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Battle of Atlantic Phase 3 file photo [2256]

Black May

29 Apr 1943 - 24 May 1943


ww2dbaseThe German Navy was successful in hunting Allied shipping in the Altantic Ocean in the month of Mar 1943, sinking more than 70 ships. Although German submarine activity decreased in Apr 1943 as many of the submarines active in Mar were back in their home ports for repairs and replenishment, the month still saw more than 30 sinkings of Allied ships in the Atlantic Ocean. In May 1943, however, the table completely turned in favor of the Allies. Between 29 Apr and 6 May, German submarines attacked Allied convoy ONS 5 in the North Atlantic, sinking 12 ships; however, the convoy's escorts were able to sink 6 submarines and damage 7 others, making it the first convoy to inflict heavy damage among the attacking wolfpack. Later in the month, Allied convoy SC 130 was unsuccessfully attacked with the loss of 5 submarines. Although May 1943 represented the month in which German Navy had its greatest strength of operational submarines (240 total; 118 on patrol at sea during this month), it was only able to sink about 30 Allied ships in the Atlantic Ocean, meaning that the German Navy was only able to maintain the low rate of sinking from the previous month rather than improving it. This alarmed German Admiral Karl Dönitz, who scaled back submarine operations on 24 May in order to regroup and re-evaluate tactics. The Allies would attribute their success to increased number of vessels available for escort duties and technological advances in anti-submarine weaponry.

ww2dbaseThe German submarines would never regain the level of success it previously achieved.

ww2dbaseSource: Wikipedia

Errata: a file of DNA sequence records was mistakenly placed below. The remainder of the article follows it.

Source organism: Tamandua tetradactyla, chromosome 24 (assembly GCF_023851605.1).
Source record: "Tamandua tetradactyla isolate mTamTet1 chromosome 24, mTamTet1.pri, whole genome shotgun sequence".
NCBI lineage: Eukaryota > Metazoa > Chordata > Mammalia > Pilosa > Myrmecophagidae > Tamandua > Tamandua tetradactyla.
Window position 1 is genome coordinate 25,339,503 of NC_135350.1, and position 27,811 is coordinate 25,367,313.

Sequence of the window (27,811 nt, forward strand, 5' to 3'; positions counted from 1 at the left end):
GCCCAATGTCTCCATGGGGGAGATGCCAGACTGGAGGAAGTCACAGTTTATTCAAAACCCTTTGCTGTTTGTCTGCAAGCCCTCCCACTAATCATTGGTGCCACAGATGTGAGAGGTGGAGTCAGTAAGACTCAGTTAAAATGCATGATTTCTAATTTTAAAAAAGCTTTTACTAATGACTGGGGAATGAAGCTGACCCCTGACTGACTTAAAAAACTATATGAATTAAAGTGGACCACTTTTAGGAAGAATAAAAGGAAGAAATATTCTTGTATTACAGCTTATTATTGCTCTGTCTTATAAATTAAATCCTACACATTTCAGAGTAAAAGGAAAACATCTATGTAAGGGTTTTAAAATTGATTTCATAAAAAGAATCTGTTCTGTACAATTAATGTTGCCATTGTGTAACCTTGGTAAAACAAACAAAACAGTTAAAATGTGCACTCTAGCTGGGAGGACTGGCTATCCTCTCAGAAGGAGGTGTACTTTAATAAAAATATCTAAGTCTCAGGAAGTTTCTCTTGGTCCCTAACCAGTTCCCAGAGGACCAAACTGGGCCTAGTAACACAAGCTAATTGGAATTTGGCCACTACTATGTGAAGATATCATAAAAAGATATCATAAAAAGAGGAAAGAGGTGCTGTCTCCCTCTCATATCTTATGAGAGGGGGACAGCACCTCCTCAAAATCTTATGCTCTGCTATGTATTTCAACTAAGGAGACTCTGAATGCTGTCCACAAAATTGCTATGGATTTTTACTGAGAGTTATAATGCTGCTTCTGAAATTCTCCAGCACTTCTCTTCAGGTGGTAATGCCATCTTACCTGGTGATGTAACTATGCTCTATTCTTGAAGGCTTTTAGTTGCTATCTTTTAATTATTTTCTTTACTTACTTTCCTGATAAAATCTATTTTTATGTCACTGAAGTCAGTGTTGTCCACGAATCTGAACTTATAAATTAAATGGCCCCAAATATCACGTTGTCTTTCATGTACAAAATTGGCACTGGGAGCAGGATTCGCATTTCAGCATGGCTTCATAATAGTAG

Last Major Update: May 2011

Black May Interactive Map

Black May Timeline

12 Mar 1943 The U-130 (Oberleutnant zur See Siegfried Keller) was sunk in the Atlantic Ocean west of the Azores by depth charges from the destroyer USS Champlin (DD-601). All 53 on board were lost.
12 Mar 1943 In the Atlantic Ocean, the drifting wreck of the Liberty Ship Thomas Hooker (suffered structural damage during a hurricane before dawn on 6 Mar 1943; crew abandoned ship and took to the boats) was located by German submarine U-653 (Kapitänleutnant Gerhard Feiler) which hit her with two torpedoes at 0209 hours and 0433 hours. The ship sank by the stern two minutes after the second torpedo hit.
21 Apr 1943 Allied convoy ONS 5 consisted of 42 ships departed from Liverpool, England, United Kingdom for a 3-week journey to Halifax, Nova, Scotia, Canada; it was escorted by 7 warships (2 destroyers, 1 frigate, and 4 corvettes) and supported by 2 trawlers and 1 tanker. The convoy was under the command of J. Kenneth Brook of the British Royal Navy Reserve; he was aboard Norwegian freighter Rena. The convoy was to grow in size from mid-journey rendezvous with other ships departing from other ports.
24 Apr 1943 In the North Atlantic, Escorts of Allied convoy ONS 5 spotted and sank German submarine U-710 10 miles ahead of the convoy.
27 Apr 1943 Admiral Dönitz issued a new order to his submarine commanders, instructing that they were to cross the Bay of Biscay submerged during the night and to resurface during the day only long enough to recharge their batteries. This proved something of a mistake for the Germans as it permitted some 12 RAF Squadrons to contribute to daylight anti-submarine operations.
28 Apr 1943 German submarine U-650 sighted Allied convoy ONS 5 in the North Atlantic at 0800 hours. During the day U-375, U-386, U-528, and U-537 sailed toward U-650 and began planning the attack. Radio chatter between these submarines alerted commander of ONS 5 escorts Captain Peter Gretton.
29 Apr 1943 Starting at midnight, German submarines U-650, U-375, U-386, U-528, and U-532 attacked Allied convoy ONS 5 in the North Atlantic. They scored no hits until around 1200 hours when US freighter McKeesport sunk by a torpedo from U-528; three attacking submarines were damaged during the attacks and were forced to return to base to receive repairs. Upon learning the attacks, the British Admiralty dispatched additional destroyers to reinforce the escort force.